Our free e-book of ten experiments that won't let you down! shows you how to make one of the best easy science experiments for kids - slime.
Our home school science recipe is easy to do and definitely scores high on kid appeal.
You will be learning homeschool science and proving what fun you can have along the way!
You'll find two methods of making slime.
One uses borax and the other uses cornstarch, which is easier to find in your kitchen cupboard.
There's a free printable sheet of instructions to help you.
Easy science experiments for kids often don't need many ingredients, and slime is no exception.
But borax can be a little hard to track down; you'll find it in the laundry section of your grocery store or Walmart. For the UK the best place for borax is Boots.
You can get a free printable sheet with our homeschool how to make slime instructions.
Look below for how to get our free e-book: ten experiments that won't let you down!
However, a word of warning. We found the ratio of glue to water in the slime recipe a bit fiddly to get right; you may have to get your kids to add a bit more glue to make the slime form. If you're struggling, I've seen another recipe for how to make slime with borax using:
But then I suppose the idea of home school science is all about using experiments to find things out, as you'll see if you look at our kids science page.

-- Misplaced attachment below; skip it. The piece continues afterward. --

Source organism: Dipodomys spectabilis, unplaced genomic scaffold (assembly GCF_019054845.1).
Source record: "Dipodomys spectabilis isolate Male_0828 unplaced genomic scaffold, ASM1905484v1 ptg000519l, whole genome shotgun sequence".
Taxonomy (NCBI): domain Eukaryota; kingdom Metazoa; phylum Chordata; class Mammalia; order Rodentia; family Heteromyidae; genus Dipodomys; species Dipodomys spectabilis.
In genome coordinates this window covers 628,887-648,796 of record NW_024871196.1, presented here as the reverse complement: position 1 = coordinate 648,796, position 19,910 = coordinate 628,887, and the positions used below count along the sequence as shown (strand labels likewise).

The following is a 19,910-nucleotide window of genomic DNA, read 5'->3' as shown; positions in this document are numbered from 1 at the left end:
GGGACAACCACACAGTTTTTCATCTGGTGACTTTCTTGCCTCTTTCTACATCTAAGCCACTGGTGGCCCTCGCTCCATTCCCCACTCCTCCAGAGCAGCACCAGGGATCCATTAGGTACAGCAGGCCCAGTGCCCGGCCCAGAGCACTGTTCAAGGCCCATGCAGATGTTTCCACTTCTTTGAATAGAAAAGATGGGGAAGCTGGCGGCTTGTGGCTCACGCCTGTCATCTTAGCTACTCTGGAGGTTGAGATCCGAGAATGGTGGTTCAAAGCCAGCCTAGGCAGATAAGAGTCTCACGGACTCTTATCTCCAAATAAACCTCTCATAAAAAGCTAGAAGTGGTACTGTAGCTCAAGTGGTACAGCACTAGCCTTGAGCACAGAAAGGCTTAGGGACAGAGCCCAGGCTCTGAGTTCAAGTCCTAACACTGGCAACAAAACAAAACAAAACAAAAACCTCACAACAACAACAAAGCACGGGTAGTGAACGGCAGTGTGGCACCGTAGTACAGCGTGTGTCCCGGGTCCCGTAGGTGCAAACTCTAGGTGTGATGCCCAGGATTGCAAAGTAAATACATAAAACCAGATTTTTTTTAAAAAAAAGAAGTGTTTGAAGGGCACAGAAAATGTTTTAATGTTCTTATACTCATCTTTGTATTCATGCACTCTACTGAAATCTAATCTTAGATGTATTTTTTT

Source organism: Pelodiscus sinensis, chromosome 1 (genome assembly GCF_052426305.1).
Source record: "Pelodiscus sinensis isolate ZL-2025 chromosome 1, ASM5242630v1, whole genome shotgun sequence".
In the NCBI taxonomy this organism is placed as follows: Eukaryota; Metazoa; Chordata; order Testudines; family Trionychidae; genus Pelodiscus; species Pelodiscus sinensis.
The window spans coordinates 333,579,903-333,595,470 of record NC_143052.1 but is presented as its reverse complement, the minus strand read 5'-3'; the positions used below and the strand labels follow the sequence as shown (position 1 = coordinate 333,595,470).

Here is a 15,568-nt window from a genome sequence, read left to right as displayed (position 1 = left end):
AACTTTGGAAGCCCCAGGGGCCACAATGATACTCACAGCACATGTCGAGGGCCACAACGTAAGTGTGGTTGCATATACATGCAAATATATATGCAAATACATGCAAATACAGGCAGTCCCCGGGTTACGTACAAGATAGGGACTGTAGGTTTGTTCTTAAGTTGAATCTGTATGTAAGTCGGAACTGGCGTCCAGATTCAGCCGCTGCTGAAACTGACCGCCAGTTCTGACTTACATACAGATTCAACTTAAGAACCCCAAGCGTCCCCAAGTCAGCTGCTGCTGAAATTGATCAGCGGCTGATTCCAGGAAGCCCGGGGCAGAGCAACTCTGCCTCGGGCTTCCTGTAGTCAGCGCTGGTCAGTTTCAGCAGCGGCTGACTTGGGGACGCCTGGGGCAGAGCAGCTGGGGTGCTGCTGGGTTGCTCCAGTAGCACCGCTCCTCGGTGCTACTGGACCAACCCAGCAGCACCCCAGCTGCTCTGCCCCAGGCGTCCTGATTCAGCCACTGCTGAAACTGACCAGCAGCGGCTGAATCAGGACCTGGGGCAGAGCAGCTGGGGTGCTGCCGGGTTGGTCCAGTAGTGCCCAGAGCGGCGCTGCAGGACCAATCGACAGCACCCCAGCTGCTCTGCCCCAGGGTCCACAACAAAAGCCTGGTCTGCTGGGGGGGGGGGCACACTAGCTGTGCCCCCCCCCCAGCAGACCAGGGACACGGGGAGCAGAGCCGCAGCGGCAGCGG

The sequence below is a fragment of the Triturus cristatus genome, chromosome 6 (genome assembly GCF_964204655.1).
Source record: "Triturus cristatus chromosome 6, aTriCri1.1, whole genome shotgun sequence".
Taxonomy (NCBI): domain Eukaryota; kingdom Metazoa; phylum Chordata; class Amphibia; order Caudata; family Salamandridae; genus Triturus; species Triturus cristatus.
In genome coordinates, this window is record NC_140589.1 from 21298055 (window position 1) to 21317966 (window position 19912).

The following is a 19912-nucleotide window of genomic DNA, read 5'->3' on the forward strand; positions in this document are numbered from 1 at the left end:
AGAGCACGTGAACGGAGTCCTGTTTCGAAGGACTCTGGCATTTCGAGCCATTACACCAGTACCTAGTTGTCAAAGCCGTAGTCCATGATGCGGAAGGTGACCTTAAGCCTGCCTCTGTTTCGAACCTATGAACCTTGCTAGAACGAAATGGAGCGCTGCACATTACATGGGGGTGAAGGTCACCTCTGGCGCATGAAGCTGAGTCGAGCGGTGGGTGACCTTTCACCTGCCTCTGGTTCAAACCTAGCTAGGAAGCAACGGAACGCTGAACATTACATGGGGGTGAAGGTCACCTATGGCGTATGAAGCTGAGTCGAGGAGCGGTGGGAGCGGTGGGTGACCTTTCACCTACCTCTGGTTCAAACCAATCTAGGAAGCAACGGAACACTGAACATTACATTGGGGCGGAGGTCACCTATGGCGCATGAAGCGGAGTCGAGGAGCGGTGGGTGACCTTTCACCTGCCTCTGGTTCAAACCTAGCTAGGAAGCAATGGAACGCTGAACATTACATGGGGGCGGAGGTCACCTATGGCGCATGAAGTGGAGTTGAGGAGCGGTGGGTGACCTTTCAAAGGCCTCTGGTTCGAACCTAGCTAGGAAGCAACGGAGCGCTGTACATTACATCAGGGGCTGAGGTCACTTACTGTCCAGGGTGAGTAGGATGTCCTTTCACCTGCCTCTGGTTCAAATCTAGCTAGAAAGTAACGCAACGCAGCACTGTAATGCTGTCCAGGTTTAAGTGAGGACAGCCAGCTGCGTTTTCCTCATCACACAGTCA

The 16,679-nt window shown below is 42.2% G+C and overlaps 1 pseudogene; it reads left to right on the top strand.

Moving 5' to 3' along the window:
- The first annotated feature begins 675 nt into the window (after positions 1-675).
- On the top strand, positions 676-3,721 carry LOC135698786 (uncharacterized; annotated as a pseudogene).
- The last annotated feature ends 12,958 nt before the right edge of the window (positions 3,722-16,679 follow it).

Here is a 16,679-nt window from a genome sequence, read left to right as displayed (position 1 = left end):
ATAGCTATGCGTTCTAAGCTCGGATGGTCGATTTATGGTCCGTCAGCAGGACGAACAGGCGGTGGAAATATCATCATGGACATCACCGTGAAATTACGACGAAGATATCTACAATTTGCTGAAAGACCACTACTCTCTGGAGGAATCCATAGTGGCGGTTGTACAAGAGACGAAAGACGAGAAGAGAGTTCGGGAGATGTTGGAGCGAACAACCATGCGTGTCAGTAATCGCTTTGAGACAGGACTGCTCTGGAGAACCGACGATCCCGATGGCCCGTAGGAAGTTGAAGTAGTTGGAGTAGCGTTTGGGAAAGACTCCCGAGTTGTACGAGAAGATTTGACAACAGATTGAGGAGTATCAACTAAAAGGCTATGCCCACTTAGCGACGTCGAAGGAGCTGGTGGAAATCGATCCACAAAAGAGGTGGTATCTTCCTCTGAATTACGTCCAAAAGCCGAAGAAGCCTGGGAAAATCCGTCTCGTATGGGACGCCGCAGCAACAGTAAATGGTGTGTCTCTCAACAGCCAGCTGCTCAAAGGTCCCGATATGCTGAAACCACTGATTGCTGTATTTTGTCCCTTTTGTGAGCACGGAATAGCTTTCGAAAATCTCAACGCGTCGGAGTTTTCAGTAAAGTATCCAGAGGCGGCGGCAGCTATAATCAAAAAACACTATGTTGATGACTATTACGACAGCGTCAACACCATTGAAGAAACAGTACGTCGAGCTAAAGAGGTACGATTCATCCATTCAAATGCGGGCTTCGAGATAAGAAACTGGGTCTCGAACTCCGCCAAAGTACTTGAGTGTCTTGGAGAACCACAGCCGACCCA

Easy science experiments are perfect for proving all sorts of interesting scientific facts, and you've just proved that by learning how to make slime.
The homeschool science is based on messing around with states of matter.
What you've shown is that slime is a weird substance that breaks all the rules because sometimes it acts like a solid and sometimes it acts like a liquid.
If you want your kids to really impress their friends with how much you learn in home school science, tell them they've just made a non-Newtonian fluid. Experiments can be pretty cool...
Making slime doesn't need borax; you can make an easy version by getting your kids to do experiments with cornstarch (corn flour) to make a similar substance. This is also great for home school experiments with young kids as it doesn't take much preparation and you'll likely have all the recipe ingredients in your kitchen.
All you need for this easy recipe is to put the cornstarch in a plastic cup and get your kids to add the tap water, a little at a time.
Warning. Go slow on this; you don't want to add too much water to your recipe. You're trying to make a very thick mixture.
Now pour the gak, oobleck, ooze, quicksand or whatever you want to call the cornstarch recipe onto your hand. It should be easy to pour, but when your kids stick their fingers in you'll find it instantly turns hard.
Once again, you can astound everyone with the wonders of home school science experiments! You've made something called a colloid which changes form under pressure, so it appears like a liquid but also like a solid when you push down with your finger.
If all these experiments are awakening your curiosity, Wikipedia has a rather mind-boggling explanation for non-Newtonian fluids.
I have to say I have performed easy science experiments over supper using a recipe involving custard powder - being full of cornstarch it works just as well!
If home school science is beginning to sound appealing, don't forget we have lots of other easy kids activities to try.
Click on the kids experiments photo above to get your free e-book:
Ten experiments that won't let you down!
Easy science experiments are a great way to have fun with your kids, especially if they include learning how to make slime!